A Restart for Australia

City Beach, Western Australia, mid-'50s. Photo: Ray Geary
Coffs Harbor Surf Club, 1950s
California lifeguard-surfers Greg Noll (left) and Tom Zahn (center), 1956
Greg Noll (right) and Mike Bright, Australia, 1956

By the end of World War II, Australian surfers had been going at it hard for almost 40 years, and the country’s wave-riding population had grown steadily. In 1949, nobody so much as raised an eyebrow after a newsreel claimed that “surfing is Australia’s most popular sport.” Yet surfing here was different than it was in America. Or, put another way, isolated from trends in California and Hawaii, Australian surfing was more or less exactly the same as it had been in 1935. This would end with the arrival of the Malibu chip in 1956.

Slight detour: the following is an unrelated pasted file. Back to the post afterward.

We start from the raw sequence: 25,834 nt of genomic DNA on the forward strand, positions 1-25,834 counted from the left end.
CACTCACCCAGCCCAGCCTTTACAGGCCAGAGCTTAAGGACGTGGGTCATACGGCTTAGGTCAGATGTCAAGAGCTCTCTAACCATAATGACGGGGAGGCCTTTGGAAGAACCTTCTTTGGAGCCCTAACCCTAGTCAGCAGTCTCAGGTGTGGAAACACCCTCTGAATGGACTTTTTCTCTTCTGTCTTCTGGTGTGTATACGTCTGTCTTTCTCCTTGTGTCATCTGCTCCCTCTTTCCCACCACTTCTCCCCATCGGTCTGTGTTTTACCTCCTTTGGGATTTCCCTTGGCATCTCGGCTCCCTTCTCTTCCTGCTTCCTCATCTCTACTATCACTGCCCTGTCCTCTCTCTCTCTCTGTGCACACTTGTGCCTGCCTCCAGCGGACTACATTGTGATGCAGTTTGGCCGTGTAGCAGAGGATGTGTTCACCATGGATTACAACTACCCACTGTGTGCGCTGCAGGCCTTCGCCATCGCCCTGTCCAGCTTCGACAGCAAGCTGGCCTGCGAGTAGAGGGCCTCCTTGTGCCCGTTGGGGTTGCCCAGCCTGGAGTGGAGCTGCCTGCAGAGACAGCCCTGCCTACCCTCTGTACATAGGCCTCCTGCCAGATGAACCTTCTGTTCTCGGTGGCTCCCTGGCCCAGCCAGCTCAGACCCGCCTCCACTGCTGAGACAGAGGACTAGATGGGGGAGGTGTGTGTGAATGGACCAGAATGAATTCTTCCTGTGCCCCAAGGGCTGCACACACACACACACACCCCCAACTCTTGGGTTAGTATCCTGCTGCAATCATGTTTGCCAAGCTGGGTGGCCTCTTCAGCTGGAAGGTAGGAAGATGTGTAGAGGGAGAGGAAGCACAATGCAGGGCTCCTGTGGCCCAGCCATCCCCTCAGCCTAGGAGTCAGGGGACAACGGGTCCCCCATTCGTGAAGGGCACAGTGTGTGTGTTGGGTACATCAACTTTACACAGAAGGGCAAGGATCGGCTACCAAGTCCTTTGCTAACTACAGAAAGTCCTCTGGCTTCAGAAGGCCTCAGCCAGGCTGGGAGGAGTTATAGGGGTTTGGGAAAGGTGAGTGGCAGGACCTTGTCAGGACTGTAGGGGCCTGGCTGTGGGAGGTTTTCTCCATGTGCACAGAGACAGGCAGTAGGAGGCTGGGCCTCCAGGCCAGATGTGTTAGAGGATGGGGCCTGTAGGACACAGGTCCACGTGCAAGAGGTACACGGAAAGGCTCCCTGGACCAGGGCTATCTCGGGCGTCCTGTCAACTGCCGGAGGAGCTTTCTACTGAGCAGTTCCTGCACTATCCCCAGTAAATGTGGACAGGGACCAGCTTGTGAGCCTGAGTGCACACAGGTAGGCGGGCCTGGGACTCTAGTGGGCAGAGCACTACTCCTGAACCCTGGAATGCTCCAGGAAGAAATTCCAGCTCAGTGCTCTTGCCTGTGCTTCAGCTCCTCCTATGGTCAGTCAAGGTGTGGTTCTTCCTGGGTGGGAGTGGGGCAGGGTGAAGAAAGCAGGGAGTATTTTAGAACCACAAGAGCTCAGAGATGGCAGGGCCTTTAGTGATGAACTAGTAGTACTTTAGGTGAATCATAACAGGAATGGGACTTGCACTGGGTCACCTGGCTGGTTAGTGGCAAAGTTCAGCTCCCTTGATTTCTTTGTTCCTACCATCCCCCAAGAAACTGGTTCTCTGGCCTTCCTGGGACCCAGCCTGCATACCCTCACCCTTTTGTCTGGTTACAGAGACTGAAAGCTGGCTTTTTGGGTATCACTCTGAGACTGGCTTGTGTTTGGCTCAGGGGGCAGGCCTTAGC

By that time, Charles “Snowy” McAlister had long been the nation’s definitive surfing character. There had been other Aussie greats, most notably Claude West, the quiet teenager who’d received Duke Kahanamoku’s demonstration board in 1915. But McAlister—the son of a mailman, a great pubmate and storyteller, and three-time national surfriding title holder—became the prototypical Aussie surfer. “We’d dress up a bit after being in the surf and gather outside the Ladies changerooms,” McAlister once said, recalling his beachfront rake’s progress in the 1920s. “The young holiday girls liked the surfers, and it was the place to ask them out.” This après surf approach to beachgoing would, decades later, no doubt have met with approval from the likes of Tubesteak Tracy and the rest of the postwar Malibu gang. McAlister was a one-man argument for the idea that surfing’s constitutional set of givens—the ride, the sun, the beach, and all the manifold promises of excitement, leisure, beauty, and adventure—is what creates surfers, not the other way around. It’s an activity that seems to shape wave-riders anywhere and everywhere into the mold of a Universal Surfer.